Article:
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Closing Prayer in the Jerrāḥ Pasha Qur˒an
Qur˒an, in Arabic. Persia, Shiraz, ca. 1580. On paper.
483 x 340 mm.
Purchased by Pierpont Morgan, before 1913.; MS M.532 (II), fols. 274v–275r.

This is the first of two pairs of elaborately ornamental facing pages that appear at the end of the Jerrāḥ Pasha Qur˒an, made in Shiraz about 1580. It enshrines a prayer written in twelve lines: Oh God, profit us and raise us through the magnificent Qur˒an, and bless us and accept the verses [we read] and the wise repetition [we make]... Turn toward us, for You are the Merciful One Who accepts the penitent, and guide us to the truth and to a straight path. Oh God, make for us the Qur˒an a constant companion in this world, a consoler to the grave, and... a guide for all good works, through Your mercy, oh Most Merciful.

The Qur˒an, the Holy Book of Islam
From a monumental volume used in an Istanbul mosque to a miniature Persian version that served as a talisman, this section features examples of illuminated pages from the holy book of Islam. The Qur˒an (to recite) represents the codification of the words of God that were revealed and transmitted through the angel Gabriel to the prophet Muḥammad (ca. 570–632) over a period of twenty-three years. The visions began in 610 in a cave on Mount Hira near Mecca, his birthplace, and continued after his 622 flight to Medina, until his death. His flight—the Hijra—marks the beginning of the Islamic calendar.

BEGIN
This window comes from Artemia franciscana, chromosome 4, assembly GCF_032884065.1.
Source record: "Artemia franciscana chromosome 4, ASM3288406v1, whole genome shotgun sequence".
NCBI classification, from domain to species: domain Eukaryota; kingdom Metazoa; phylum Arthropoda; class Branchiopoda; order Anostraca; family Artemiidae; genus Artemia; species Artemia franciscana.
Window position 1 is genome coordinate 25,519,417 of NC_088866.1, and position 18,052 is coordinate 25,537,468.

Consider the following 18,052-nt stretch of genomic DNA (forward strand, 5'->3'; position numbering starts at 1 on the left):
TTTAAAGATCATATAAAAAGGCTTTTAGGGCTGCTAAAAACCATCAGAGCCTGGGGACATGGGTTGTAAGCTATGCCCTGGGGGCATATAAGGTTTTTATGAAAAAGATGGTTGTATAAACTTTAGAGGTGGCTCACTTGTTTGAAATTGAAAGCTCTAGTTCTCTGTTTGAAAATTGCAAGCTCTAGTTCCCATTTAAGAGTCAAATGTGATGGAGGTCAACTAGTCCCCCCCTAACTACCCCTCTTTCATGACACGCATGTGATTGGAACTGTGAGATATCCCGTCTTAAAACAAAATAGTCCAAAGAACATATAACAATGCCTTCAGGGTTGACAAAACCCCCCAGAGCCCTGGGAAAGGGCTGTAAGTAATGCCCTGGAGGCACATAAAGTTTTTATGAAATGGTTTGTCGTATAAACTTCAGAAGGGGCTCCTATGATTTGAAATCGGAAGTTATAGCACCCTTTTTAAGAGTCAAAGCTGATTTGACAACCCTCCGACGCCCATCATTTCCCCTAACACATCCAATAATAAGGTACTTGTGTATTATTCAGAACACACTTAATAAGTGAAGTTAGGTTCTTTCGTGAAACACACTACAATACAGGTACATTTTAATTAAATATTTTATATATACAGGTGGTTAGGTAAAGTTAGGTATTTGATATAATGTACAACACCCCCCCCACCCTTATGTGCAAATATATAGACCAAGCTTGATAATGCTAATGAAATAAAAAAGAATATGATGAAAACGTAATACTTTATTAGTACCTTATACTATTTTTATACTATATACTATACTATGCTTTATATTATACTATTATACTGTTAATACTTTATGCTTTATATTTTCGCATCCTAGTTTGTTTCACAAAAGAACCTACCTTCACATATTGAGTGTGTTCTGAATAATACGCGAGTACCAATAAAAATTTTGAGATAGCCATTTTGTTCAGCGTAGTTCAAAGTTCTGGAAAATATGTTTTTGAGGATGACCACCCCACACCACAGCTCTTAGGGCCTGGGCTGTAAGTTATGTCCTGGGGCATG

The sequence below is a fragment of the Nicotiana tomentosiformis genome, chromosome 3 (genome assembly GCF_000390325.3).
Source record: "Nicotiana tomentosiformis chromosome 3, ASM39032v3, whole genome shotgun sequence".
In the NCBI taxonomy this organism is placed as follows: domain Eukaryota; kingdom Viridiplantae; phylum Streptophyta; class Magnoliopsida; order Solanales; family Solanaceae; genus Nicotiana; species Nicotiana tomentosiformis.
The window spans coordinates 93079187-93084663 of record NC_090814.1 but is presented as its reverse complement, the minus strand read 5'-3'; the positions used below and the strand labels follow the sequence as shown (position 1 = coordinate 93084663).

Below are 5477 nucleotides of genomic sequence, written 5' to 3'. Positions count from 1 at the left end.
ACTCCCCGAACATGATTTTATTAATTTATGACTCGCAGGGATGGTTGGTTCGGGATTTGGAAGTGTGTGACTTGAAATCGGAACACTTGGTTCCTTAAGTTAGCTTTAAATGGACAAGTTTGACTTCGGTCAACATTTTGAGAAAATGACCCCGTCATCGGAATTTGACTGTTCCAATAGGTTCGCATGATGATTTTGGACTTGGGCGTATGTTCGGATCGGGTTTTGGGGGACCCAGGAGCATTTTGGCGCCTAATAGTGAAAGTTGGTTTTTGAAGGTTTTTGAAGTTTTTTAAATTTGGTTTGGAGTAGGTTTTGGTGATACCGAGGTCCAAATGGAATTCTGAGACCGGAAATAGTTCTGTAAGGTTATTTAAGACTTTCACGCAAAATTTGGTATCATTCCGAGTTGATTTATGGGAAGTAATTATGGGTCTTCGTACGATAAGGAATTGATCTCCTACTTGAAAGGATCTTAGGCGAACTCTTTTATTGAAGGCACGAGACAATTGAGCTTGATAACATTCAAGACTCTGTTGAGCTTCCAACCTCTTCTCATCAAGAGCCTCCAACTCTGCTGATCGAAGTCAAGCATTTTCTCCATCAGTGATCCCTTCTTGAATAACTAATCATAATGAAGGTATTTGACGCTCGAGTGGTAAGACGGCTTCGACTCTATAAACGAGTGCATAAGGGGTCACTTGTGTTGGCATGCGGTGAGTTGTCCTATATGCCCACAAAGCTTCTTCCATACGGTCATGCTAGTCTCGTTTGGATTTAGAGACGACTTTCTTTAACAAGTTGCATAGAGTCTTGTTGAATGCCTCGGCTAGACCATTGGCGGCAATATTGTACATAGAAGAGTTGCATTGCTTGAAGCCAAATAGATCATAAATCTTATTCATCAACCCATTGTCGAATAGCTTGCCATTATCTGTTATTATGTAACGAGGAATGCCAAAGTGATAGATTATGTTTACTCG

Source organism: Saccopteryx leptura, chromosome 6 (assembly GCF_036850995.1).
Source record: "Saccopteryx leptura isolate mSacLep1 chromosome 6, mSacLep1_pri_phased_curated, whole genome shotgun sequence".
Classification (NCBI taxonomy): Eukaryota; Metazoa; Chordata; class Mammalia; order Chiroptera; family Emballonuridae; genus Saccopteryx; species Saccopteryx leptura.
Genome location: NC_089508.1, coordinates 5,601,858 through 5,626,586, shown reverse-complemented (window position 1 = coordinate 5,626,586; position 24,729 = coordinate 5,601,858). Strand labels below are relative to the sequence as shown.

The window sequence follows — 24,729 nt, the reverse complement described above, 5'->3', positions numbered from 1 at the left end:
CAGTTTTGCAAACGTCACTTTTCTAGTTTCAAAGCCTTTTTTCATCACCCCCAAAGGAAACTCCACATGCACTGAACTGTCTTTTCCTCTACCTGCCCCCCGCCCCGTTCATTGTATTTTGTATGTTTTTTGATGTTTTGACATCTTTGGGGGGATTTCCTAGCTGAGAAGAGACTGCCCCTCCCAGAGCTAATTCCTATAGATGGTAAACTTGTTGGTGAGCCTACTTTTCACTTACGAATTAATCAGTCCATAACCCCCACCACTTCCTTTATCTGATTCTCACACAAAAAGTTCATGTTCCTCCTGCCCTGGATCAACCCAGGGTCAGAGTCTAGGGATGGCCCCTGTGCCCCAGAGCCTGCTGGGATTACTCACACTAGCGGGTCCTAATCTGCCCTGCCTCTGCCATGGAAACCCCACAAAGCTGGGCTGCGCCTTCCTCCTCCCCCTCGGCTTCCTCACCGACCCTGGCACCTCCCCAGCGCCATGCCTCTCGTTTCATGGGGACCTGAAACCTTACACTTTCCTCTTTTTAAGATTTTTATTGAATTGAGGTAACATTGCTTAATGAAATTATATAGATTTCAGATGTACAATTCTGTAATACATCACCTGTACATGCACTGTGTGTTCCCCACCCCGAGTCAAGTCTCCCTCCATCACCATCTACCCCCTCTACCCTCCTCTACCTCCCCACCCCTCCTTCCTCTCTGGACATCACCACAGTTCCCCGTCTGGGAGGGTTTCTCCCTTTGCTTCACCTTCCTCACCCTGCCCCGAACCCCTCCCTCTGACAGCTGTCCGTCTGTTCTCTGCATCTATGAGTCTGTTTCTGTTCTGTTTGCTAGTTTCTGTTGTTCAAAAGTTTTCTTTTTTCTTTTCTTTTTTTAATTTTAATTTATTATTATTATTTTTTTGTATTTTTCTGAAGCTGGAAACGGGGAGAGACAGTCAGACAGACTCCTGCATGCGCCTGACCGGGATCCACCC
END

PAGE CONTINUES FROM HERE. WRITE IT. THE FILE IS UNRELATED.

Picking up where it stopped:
The revelations were arranged into 114 suras (chapters), each named after its theme. The first and shortest ones, at the end of the book, from the Meccan period, establish Muḥammad as the final prophet in a line of monotheists, including Abraham and Jesus. The longest suras, placed at the beginning, are Medinan and deal more with social and political issues.

For centuries, Qur˒ans were written in Arabic, the language of transmission. After Muḥammad's death, his cousin ˓Alī and others compiled the revelations into a text. About twenty years later, under Uthman, the third caliph (644–656) succeeding Muḥammad, a standard version of the Qur˒an —essentially the one used today—was produced. Thereafter Islam (which means "surrender to God") spread from the Arabian Peninsula throughout the Middle East, to northern Africa and southern Spain, and eventually the world.

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